The ACEM-led project, Sustainable emergency care in a changing climate: Assessing impact and implementing adaptation strategies, is one of six projects to receive funding from the NSW EPA as part of its 2023 Sustainability Partnership Program.

The project, which commences later this year, will survey NSW EDs to quantify and qualify medical waste generation and the success of sustainability measures across the state. It will also seek to quantify the effects of climate change events on workload, cost and resources within EDs.

Comparing this data against other ACEM-accredited hospitals in Australia and Aotearoa New Zealand, the College will then identify best practice initiatives and lead community dialogue on the roles that EDs and health care stakeholders can play in driving environmental sustainability.

ACEM President Dr Clare Skinner said the new partnership recognised the need for the health system to deliver safe, timely and effective care for patients amid rising temperatures and increasingly extreme climatic events across the country.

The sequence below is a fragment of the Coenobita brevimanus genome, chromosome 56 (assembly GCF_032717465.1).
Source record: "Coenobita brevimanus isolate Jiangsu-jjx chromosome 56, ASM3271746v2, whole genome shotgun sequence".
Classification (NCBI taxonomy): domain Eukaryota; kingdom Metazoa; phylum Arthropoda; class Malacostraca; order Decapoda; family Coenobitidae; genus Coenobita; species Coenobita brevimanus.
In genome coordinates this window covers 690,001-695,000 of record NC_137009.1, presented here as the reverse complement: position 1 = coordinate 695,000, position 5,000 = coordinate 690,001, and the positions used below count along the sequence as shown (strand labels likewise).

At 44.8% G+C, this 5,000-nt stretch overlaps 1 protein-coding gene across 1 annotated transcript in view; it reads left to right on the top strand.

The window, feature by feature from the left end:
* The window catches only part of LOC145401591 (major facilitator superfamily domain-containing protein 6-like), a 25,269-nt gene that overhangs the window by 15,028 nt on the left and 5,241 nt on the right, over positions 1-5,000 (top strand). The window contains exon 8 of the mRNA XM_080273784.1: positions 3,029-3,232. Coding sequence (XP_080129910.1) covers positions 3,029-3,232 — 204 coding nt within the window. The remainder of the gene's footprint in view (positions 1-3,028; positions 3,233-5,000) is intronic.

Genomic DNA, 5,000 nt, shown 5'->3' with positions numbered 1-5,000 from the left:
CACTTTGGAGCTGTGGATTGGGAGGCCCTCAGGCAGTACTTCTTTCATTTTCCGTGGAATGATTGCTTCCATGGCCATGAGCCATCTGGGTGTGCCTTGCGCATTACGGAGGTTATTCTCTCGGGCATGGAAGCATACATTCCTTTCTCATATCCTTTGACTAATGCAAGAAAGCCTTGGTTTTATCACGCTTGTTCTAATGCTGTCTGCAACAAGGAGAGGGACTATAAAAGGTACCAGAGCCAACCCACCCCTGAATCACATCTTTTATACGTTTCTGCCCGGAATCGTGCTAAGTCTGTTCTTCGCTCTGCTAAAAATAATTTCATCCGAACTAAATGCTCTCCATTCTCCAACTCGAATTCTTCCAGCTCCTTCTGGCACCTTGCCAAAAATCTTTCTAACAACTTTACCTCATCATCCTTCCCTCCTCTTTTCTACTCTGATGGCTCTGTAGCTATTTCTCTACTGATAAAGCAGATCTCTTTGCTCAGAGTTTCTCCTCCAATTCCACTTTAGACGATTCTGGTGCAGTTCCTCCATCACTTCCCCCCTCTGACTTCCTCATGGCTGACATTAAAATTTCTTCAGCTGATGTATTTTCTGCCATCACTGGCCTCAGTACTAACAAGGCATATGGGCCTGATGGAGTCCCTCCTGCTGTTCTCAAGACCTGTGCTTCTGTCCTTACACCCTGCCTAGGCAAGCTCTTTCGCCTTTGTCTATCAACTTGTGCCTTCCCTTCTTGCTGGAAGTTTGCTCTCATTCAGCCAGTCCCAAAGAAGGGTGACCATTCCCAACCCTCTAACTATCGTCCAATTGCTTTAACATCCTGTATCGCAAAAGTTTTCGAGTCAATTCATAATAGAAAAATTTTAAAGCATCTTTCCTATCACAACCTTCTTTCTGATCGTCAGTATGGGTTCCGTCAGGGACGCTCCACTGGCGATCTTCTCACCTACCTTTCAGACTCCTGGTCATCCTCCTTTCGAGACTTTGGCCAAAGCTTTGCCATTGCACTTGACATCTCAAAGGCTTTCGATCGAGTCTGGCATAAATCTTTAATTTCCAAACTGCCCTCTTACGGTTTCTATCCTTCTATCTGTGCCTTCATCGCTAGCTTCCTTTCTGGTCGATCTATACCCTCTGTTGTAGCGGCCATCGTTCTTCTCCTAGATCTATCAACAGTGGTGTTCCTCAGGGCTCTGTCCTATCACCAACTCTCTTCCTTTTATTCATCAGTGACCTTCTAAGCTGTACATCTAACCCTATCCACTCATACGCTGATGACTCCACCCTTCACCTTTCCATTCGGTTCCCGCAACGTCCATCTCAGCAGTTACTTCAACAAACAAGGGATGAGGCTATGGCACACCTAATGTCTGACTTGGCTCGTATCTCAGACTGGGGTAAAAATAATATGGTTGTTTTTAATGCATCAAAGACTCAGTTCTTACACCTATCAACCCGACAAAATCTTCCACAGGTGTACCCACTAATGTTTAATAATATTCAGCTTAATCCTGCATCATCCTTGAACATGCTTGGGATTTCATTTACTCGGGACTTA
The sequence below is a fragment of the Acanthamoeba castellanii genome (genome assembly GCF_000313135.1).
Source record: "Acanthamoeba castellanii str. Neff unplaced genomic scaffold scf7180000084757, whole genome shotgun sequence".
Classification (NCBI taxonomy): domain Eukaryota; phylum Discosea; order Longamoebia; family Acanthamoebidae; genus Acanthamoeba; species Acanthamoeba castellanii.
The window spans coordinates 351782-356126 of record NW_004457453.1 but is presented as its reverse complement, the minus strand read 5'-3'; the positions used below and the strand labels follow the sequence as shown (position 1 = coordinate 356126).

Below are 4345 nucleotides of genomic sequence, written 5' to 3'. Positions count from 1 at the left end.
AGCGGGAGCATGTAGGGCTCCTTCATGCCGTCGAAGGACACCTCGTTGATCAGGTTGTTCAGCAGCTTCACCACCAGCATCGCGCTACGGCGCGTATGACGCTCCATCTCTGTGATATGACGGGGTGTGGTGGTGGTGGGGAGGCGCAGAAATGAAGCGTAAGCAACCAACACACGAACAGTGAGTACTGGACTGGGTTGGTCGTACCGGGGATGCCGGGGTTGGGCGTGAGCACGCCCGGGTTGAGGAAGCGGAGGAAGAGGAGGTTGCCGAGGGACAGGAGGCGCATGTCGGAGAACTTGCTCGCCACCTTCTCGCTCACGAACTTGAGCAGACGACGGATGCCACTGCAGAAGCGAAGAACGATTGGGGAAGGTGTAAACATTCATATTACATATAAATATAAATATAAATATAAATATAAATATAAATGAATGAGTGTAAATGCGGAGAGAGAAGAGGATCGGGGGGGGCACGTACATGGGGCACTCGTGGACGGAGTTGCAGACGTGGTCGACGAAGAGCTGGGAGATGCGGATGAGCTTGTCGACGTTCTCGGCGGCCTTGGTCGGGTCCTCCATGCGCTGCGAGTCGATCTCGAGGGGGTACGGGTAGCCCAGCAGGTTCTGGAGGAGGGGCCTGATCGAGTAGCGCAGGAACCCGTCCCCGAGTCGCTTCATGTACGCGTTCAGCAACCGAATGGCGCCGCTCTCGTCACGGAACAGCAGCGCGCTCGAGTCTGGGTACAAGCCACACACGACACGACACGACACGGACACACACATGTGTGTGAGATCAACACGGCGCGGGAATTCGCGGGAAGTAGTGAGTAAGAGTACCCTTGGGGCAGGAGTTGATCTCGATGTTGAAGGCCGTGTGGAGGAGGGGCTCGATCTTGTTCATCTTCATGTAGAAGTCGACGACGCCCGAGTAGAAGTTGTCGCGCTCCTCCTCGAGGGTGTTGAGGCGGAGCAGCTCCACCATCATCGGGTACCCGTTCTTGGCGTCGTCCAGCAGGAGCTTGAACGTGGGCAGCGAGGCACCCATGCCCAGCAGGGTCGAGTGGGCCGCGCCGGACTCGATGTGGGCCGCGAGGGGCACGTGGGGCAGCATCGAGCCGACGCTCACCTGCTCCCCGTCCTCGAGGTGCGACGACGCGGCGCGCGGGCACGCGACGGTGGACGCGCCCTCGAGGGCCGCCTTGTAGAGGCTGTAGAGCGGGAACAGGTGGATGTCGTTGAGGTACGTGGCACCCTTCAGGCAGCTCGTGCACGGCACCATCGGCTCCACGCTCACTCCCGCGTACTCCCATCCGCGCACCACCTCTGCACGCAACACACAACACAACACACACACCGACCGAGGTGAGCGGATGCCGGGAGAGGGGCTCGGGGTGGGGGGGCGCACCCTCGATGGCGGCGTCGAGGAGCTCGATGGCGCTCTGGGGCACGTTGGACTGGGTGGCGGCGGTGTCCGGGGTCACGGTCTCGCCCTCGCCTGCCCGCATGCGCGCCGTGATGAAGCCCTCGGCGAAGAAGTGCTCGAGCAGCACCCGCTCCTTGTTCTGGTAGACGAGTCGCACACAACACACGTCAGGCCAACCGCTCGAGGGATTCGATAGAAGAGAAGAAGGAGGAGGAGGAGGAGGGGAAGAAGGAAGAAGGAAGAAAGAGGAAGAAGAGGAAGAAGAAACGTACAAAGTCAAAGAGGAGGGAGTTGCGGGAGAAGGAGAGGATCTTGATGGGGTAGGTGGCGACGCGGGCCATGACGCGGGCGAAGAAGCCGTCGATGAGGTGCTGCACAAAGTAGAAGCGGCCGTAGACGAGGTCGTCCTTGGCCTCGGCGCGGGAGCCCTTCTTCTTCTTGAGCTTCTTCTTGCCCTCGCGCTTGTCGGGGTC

“As an emergency physician, I know an emergency when I see one, and climate change is the biggest global threat to emergency departments, health systems and public health."

“Change and action is needed on several fronts, and this measure can help us better understand how environmental change is affecting NSW’s emergency staff.” 

ACEM recently partnered with several other Australian medical colleges to call for a national health and climate strategy that ensures communities are stronger, healthier, and able to thrive in the face of climate change. ACEM’s position statement on climate change and health can be found here.